Unlike most superheroes, Deadpool isn’t honourable and doesn’t fight for justice. He’s a loud, wise-cracking, invincible assassin who’s also acutely aware that he is a fictional character.
In case you hadn’t noticed, this year Deadpool is being treated to his first big screen solo movie, yet despite his mounting popularity he remains a divisive figure among comic book readers. Here, Greg Evans and Wil Jones argue the case for and against ‘The Merc with a Mouth’.
Greg Evans: Deadpool – why does everyone think he’s so good?
Wil Jones: Well, do you know his origin story?
GE: Sort of…
WJ: Rob Liefeld, who is essentially the Michael Bay of comic books, drew Deadpool for the X-Men spin-off ‘X-Force’ and the writer Fabien Nicieza said ‘You’ve just ripped off Deathstroke.’
GE: DC Comics’ Deathstroke, aka Slade Wilson?
WJ: Exactly. It was that much of a rip-off that they decided to call him Wade Wilson instead. He became an instant hit in the ’90s because his stories had more guns, more swords and more muscles than anyone else’s and immediately appealed to a young adolescent audience. When he got his own series, his humour began to develop in a big way.
GE: One thing that annoys me about Deadpool is even though it is quite fun compared to most comics, it’s almost like watching a Marx Brothers film. There isn’t any real plot. It’s just him cracking jokes for 90 per cent of the time.
WJ: That’s why the film has such potential. Superheroes always reflect the times. Superman was written by two Jewish kids on the eve of World War Two, Batman is about a fear of crime, Spider-Man taps into adolescent mistakes. A lot of superhero films now are based on 50-year-old stories and they aren’t about 2016. Deadpool’s irreverence at least allows the writers to break away and try something new.
GE: I’ll admit it looks relevant to an extent but there is having a light tone and then there is just obnoxiousness. Aren’t they running the risk of turning this into a real crass and stupid teenage comedy, which is just full of poo and penis jokes?
WJ: Yeah, I agree.
GE: The thing I like about superheroes is that they can be sources of inspiration and hope and are often dealing with their own troubles. Deadpool has the potential to do that as he is horribly disfigured and he earned his powers after being given a healing serum for cancer treatment. But now he’s just a wacky character that isn’t even as original as Howard the Duck. His humour is almost a defence mechanism but it doesn’t work like that for me.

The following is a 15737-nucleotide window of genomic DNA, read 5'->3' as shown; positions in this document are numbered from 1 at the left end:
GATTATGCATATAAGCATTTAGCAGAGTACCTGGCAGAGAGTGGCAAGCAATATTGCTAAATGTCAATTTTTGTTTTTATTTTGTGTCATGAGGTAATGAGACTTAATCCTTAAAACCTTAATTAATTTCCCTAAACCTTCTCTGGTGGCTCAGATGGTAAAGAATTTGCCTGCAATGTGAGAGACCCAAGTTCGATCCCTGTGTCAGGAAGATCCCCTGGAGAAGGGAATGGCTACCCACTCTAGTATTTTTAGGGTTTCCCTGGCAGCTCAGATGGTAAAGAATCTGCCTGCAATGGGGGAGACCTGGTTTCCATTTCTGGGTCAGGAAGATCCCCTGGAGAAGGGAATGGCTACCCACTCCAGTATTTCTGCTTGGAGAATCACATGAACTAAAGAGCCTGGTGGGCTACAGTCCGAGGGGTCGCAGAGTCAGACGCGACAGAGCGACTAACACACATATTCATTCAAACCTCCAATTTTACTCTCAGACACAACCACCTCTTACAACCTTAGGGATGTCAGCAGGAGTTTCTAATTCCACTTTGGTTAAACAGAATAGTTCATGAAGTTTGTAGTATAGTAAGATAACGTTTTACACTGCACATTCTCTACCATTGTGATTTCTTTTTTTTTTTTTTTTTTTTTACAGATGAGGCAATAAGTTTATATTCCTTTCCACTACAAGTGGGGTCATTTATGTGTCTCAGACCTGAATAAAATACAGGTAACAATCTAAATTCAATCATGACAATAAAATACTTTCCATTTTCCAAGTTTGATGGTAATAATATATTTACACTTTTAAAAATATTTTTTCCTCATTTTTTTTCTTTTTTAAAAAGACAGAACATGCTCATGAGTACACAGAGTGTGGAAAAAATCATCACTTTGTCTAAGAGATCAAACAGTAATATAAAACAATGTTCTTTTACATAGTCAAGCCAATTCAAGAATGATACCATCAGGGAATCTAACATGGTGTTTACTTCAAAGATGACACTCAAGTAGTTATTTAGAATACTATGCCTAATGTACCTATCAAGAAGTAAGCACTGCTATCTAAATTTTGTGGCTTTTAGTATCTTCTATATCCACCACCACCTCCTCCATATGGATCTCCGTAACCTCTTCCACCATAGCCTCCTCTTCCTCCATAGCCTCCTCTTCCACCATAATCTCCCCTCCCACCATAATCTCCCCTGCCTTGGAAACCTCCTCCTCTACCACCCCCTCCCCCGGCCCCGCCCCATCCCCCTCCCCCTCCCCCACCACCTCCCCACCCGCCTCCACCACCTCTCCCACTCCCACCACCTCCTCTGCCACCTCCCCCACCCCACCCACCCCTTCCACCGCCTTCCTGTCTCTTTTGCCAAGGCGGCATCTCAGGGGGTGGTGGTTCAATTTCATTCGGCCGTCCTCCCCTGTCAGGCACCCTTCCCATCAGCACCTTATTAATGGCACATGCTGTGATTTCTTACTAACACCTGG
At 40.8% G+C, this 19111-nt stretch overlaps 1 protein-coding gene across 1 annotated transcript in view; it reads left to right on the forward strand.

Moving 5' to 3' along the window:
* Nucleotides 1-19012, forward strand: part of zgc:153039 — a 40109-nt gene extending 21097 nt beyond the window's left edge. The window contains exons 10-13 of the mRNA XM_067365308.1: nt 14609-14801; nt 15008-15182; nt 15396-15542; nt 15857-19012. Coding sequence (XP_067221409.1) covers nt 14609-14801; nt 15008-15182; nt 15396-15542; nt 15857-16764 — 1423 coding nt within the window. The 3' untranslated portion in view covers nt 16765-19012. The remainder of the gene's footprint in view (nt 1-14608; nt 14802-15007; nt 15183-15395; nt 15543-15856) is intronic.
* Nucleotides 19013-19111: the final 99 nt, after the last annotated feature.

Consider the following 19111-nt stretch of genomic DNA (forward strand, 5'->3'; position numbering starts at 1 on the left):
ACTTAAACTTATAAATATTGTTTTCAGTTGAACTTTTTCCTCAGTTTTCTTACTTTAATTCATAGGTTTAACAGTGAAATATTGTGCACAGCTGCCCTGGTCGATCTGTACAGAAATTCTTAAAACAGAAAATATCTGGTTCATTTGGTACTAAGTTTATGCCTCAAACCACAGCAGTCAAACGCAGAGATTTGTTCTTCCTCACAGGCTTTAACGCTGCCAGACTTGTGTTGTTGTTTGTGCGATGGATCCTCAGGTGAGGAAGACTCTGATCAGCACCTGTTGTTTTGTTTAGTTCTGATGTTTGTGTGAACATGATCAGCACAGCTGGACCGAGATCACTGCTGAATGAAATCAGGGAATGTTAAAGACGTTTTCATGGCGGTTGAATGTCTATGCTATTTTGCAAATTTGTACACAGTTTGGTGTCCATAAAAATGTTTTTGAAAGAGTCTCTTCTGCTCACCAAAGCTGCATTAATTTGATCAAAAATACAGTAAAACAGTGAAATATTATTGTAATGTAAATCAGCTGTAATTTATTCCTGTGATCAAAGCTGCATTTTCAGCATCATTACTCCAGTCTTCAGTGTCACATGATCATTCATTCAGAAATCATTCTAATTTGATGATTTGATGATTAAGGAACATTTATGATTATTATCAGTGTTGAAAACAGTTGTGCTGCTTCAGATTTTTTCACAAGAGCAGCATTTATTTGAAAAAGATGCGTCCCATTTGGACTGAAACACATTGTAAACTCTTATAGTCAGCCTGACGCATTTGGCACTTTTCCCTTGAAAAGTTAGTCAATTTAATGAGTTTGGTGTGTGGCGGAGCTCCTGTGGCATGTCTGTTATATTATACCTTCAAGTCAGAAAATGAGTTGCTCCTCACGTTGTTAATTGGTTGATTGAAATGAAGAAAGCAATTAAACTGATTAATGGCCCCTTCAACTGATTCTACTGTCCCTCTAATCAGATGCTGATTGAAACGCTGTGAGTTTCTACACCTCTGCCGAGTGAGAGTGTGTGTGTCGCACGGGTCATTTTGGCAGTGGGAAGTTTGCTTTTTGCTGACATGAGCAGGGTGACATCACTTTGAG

WJ: There is also a massive amount of wish fulfillment with superheroes. Deadpool is a super assassin who is also the coolest and funniest person in the room. There is this completely unrestrained id and people who understand pop culture have written the best of his stories.
GE: The footage we’ve seen though doesn’t reflect that, though.
WJ: That is a worry. It features a great DMX song from 12 years ago but it should really be Fetty Wap or even Justin Bieber.
GE: That’s my biggest problem, I think. Deadpool is a very 2010 character. Every day there seems to be a new Reddit thread about a line in one of his comics. He’s a bona fide meme but this film already feels old. It’s got Ryan Reynolds in it, who isn’t even a big draw these days.
WJ: Phil Lord and Chris Miller should be making this film. Or even Joe Cornish.
GE: Tim Miller is actually directing it and it’s his debut. The alarm bells are ringing.
WJ: This should be an indie movie. The film it feels closest to is James Gunn’s Super, which is actually quite a dark film but is clever and odd and plays with the tropes of the genre enough not to make it serious.
GE: It could even be like Kick-Ass, but the big problem with Deadpool is that you can’t kill him. You can set him on fire, chop off all his limbs and his head but he’ll just keep coming back. That loses some of his appeal to me because there is no threat.
WJ: The best thing about is the wackiness. No one cares if he’s gonna die or not, they just want to see him fight a dinosaur or a telepathic gorilla. It’s like watching Airplane or The Naked Gun. It’s a parody.
GE: That’s all well and good but why aren’t they doing that here and just making the craziest film they could, akin to something that Troma or Cannon would have released.
WJ: Machete was a perfect example of how that could go wrong, it was just far too knowing and tongue in cheek. I hope the jokes aren’t at the expense of the action. I actually think that Suicide Squad seems to have nailed the tone more accurately.
GE: They’ve gone completely in the other direction to Deadpool. They’re using characters that we’re familiar with but are taking risks. The problem with Deadpool is that it looks exactly the same as the comic. I don’t see what this is going to offer either new or existing fans. He’s polarising and niche. There is a lot of potential with Deadpool but there’s no texture there whatsoever and I can’t see what sort of shelf life a character like that has.
WJ: The way that everyone is a nerd now is annoying because everyone has already learned the worst things from comic books. The thing that used to be great about superheroes is that they were created by weirdos. That’s how you get Frank Miller, Alan Moore, Neil Gaiman and Grant Morrison. The problem is now that everyone has adopted superheroes, they’ve lost that edgy, outsider element and are treated with teeth-grinding seriousness. With Deadpool, anything goes, and the fact that the movie looks the same as the comic book is a good sign. If they get it right, it’ll be the Scream of superhero movies.
Are you down with Deadpool or are you done with superhero movies? Let us know @LWLies
Published 3 Feb 2016
By Anton Bitel
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